FEMALE: My question has to do with something Michael said but it is something I would like a response from all three of you if there is time. You said there will always be non-Indigenous people interpreting Indigenous culture. You might have been talking only in the context of museums and artefacts. But the idea is that authority to interpret or lack of authority to interpret Indigenous culture is something that spans a lot of disciplines. There are a lot of people working in Indigenous areas who aren’t Indigenous. I was wondering about the question of authority. You are all coming at it from different areas. I would like to know what you think about that.

MICHAEL AIRD: I definitely wasn’t just talking about history or museums. You are never going to stop the press writing and broadcasting horrible things about Aboriginal communities. That’s a tough one. They are going to keep on doing it. I was talking broadly. That is why I went from boomerangs to museums to everything - school teachers for a start.

CHRISTINE HANSEN: Can I make a quick response to that. I see what I am trying to do is to forge something that is neither Aboriginal history or not Aboriginal history. The story I told today was my story. It’s the story of a white person. It wasn’t an Aboriginal story. I have the authority to tell that story because it was about myself. What I am trying to do is find a way to have a conversation that is inclusive, where we can participate in an outcome that we decide together.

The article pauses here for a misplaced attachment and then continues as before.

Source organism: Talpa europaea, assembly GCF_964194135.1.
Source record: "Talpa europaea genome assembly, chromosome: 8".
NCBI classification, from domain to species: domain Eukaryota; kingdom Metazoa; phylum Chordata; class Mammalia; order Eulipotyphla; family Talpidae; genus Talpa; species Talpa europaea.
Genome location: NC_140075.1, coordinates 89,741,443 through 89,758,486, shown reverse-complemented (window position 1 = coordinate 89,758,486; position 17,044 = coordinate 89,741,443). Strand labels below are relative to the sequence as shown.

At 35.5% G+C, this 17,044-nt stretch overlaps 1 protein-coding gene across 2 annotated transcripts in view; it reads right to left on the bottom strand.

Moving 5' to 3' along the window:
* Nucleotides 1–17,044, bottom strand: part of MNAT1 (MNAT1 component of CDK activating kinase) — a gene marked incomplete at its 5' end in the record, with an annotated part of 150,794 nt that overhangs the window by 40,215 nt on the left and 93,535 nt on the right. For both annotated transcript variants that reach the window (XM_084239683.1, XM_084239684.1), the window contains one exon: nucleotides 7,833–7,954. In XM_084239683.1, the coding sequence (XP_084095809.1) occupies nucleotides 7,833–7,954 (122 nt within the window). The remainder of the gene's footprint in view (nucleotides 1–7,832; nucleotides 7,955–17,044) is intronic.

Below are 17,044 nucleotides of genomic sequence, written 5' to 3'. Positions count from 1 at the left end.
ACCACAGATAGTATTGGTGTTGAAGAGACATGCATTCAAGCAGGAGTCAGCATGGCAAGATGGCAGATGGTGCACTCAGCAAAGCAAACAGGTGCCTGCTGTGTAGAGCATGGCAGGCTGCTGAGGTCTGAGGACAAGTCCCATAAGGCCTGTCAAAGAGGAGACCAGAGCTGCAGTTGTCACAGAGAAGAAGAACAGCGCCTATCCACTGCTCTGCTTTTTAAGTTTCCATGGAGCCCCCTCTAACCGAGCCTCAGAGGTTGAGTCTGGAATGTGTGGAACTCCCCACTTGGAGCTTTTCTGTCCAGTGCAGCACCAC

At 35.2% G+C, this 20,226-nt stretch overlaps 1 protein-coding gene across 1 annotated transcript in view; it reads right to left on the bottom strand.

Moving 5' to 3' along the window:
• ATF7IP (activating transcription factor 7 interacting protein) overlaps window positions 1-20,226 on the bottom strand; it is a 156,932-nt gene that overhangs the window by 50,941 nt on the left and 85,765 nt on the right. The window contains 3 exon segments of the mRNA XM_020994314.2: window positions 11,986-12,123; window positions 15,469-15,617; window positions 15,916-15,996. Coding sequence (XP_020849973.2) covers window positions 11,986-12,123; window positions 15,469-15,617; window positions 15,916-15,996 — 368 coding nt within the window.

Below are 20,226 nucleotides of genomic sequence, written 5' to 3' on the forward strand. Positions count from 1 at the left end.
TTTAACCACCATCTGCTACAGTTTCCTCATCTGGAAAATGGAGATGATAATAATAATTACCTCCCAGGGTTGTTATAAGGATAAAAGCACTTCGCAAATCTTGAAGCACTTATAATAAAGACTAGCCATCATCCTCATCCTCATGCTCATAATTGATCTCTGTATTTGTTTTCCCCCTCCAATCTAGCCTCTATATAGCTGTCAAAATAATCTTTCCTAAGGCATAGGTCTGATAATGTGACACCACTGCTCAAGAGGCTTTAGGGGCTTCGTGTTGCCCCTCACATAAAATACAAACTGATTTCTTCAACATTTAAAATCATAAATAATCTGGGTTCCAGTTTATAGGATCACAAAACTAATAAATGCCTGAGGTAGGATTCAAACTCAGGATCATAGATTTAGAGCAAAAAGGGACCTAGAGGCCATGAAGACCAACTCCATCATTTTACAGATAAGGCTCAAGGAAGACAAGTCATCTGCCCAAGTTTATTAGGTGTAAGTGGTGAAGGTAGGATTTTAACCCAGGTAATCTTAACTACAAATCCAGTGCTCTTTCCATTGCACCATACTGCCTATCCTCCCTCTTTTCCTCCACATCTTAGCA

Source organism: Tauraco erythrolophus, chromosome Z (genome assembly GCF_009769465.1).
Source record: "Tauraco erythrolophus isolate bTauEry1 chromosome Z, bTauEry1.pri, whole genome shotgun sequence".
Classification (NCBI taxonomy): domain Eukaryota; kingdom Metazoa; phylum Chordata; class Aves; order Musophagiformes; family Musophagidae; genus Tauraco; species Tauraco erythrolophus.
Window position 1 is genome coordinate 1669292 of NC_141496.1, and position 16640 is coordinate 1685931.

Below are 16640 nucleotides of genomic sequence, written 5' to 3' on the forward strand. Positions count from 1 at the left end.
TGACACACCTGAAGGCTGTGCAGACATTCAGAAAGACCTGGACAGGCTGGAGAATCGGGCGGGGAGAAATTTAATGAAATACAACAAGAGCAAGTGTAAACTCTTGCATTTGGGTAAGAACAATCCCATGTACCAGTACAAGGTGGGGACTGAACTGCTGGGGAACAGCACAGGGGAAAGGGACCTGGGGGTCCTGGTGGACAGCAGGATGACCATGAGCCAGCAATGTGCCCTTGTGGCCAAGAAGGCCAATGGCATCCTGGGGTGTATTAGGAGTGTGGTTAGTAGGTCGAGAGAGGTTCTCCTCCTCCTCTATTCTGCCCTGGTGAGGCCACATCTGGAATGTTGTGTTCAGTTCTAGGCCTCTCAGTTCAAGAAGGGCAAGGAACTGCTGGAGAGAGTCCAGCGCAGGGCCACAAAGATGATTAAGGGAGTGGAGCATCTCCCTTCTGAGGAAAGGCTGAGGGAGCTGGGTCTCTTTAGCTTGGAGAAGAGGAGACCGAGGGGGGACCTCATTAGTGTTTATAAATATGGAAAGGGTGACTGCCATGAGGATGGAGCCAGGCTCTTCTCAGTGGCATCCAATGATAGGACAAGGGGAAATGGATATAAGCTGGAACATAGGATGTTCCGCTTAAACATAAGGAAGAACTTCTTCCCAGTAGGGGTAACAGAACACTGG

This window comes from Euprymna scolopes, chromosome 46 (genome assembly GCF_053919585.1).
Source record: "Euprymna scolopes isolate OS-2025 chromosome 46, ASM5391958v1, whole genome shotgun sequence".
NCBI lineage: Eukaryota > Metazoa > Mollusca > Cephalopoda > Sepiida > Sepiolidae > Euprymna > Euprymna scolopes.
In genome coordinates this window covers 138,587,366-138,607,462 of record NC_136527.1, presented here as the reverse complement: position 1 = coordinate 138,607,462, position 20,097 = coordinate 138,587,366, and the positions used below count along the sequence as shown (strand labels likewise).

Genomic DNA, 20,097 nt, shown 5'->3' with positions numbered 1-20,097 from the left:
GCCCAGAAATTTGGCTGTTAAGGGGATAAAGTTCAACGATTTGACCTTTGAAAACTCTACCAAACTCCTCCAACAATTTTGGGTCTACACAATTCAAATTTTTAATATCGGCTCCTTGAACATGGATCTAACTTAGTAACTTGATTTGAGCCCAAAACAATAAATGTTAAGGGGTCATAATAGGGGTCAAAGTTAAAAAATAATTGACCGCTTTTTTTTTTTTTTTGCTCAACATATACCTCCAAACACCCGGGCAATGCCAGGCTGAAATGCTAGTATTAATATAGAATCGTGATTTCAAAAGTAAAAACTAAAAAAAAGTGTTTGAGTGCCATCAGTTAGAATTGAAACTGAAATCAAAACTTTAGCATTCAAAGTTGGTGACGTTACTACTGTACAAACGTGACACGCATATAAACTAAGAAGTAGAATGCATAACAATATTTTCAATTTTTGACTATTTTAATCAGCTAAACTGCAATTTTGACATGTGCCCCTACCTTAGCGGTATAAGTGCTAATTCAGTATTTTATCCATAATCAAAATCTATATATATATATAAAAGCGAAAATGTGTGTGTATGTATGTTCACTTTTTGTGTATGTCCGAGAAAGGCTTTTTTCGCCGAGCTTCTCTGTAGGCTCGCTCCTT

MICHAEL AIRD: But how can every child - that’s been mentioned a few times today, education has to start with the primary school children - how are the primary school children going to learn about Aboriginal culture if the majority of teachers who are non-Aboriginal can’t teach it?

MARGO NEALE: One of the most basic premises on the question you asked about learning, how does someone learn about Aboriginal artefacts, I think that is how you put it. For example, it’s as basic as asking the people whose artefacts they are - and the same with art. If, for example, you did what Michael was saying and you learn how to learn, whether you do it through university, TAFE or through whatever - a process - there is a certain kind of process. But then to get down to the particularities you have an internship or job, something out at Mitchell store, for example, and you came across a whole bunch of artefacts and you then find out whose they were and then you would go and talk to the people about that. Or locate the people whose artefacts they are. It is that simple but that hard. The same with art. If you found yourself in a position where you were to interpret art, you again would find out whose art it was, whose people’s art it is or that kind of process. It’s really that simple in a way, no-one can teach you that. It’s really a practitioner’s process. It is just the principle of asking those who have the right to give an answer.